There is a slightly tasteless element of relish in some of the reporting of the attempted murder of Alexander Litvinenko in London. News editors like nothing more than a foreign news item which sounds like a film plot – and the poisoning of a former Russian agent turned dissident certainly fits the bill. As a result some of the newspaper stories have introductions which read like pulp fiction.
Most commentators assume that – directly or indirectly – the Kremlin had a hand in the poisoning, although there is no direct evidence to support this. Edward Lucas puts the case for the prosecution eloquently. By contrast Mary Dejevsky in The Independent argues for a verdict of “not proven”. Note, incidentally, that both commentators cannot resist starting their articles with a reference to James Bond.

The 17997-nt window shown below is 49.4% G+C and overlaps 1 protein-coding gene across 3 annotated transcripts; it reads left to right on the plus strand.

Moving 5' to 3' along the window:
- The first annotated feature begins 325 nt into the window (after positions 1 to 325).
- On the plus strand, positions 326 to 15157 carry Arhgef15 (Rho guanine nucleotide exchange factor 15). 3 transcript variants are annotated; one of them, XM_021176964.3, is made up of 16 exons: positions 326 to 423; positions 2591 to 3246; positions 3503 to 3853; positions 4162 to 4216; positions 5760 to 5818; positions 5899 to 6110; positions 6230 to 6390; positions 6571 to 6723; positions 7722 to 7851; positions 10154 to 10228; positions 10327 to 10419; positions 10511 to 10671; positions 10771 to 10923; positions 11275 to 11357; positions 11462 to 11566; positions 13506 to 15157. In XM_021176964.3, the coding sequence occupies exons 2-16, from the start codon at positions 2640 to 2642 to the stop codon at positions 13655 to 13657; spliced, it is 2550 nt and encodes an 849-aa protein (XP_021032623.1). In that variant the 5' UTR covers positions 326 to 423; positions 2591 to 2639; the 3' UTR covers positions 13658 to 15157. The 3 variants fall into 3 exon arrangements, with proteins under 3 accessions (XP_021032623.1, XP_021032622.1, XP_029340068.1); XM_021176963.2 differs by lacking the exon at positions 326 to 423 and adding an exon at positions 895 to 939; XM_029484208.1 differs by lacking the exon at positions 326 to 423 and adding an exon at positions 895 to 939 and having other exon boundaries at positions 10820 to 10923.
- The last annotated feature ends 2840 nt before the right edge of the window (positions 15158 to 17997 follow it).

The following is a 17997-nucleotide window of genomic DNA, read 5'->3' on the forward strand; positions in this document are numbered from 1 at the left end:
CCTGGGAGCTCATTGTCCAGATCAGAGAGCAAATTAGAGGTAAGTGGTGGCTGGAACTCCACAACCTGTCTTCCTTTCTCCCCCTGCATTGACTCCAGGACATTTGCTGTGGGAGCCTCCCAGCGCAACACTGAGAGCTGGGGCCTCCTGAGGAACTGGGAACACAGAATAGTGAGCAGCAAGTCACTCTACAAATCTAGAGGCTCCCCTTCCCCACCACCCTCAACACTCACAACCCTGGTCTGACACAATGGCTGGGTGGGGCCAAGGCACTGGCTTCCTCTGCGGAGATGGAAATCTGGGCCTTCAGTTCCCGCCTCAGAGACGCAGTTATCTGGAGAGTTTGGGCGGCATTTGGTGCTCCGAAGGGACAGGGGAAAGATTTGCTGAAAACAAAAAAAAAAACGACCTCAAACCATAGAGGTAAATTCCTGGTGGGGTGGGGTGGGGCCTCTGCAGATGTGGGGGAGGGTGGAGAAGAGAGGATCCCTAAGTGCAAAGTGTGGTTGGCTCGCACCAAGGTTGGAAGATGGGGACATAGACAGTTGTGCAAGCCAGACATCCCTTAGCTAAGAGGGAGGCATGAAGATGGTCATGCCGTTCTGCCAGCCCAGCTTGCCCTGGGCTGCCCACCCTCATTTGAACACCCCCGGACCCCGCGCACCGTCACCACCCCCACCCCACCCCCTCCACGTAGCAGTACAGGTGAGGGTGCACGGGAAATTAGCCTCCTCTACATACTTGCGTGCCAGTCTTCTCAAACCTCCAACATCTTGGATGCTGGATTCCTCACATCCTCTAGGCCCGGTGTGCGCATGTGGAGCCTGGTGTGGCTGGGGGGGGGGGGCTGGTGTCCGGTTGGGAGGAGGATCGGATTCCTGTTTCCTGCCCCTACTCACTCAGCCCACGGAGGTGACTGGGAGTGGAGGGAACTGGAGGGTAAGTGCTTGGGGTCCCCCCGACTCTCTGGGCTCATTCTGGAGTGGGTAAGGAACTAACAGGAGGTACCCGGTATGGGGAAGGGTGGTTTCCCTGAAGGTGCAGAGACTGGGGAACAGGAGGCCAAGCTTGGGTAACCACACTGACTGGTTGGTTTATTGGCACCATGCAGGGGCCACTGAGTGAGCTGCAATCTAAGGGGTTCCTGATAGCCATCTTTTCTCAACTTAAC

It seems unlikely that anyone will ever find a smoking test-tube proving the direct involvement of Vladimir Putin. But what is increasingly clear is that several people who have got under the Russian leader’s skin have, in fact, been poisoned by somebody.